UK Press Briefing: 3.45pm Monday 21 February 2005
Press Briefing: 3.45pm Monday 21 February 2005
Briefing from the Prime Minister's Official Spokesman on: Anti Terror Law, President Bush/EU, Foreign Doctors in NHS, Hunting and Northern Ireland.
Anti Terror Law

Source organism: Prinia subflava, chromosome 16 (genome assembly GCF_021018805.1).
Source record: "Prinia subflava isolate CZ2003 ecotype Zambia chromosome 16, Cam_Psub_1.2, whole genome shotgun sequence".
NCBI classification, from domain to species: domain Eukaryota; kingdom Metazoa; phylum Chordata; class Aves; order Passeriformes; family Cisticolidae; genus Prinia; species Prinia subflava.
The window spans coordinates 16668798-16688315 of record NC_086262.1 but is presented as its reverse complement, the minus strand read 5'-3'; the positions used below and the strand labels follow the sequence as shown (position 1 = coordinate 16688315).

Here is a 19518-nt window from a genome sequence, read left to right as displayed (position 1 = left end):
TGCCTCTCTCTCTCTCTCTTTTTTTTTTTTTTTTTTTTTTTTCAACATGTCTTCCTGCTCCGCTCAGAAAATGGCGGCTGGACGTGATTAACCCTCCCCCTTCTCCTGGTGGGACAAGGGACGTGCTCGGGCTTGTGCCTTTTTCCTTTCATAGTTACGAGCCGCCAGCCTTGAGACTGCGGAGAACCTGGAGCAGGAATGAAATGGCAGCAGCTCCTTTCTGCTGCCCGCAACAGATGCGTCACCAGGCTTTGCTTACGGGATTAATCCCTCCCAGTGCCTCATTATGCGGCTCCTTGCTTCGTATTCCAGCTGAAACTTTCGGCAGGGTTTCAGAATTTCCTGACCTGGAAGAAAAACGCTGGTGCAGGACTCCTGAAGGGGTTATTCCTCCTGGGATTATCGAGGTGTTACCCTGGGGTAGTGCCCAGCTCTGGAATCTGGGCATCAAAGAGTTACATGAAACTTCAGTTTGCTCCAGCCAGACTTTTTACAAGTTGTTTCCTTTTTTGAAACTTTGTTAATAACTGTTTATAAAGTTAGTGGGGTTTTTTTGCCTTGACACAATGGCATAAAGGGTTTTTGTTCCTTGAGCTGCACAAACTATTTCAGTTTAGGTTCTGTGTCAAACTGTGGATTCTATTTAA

Asked why the Leader of the House was being very nice to the Liberal Democrats and nasty to the Conservatives about the terror law and whether it was because the Government was prepared to compromise about the judicial review the Prime Minister's Official Spokesman (PMOS) said that he could not get involved in party political matters. The situation remained as Charles Clarke had set out on Friday. There would be judicial involvement in this process but the important thing was to keep the ability to act quickly and flexibly and that we were consistent in the view that the use of intercept evidence just was not possible. There had been half a dozen reviews on whether intercept evidence should be used in court, but each time the conclusion was that this was just not possible without compromising sources. Asked why there were only two days for the debate given that there was a lot of concern in the chamber that only two days were being given over and the concern about a guillotine debate the PMOS said that it was a matter for business managers and the relevant department to consider. However, it was important that we recognised that because of the House of Lords ruling we needed to move quickly. We also recognised that this was a serious matter, but it was one that we could not keep deliberating on. We actually had to make decisions on it. The PMOS reminded journalists of the phrase Charles Clarke had used on Friday "the appropriate level of judicial involvement"; this reflected what we had originally set out. Asked to clarify that phrase the PMOS said people should wait for the Home Secretary's statement tomorrow.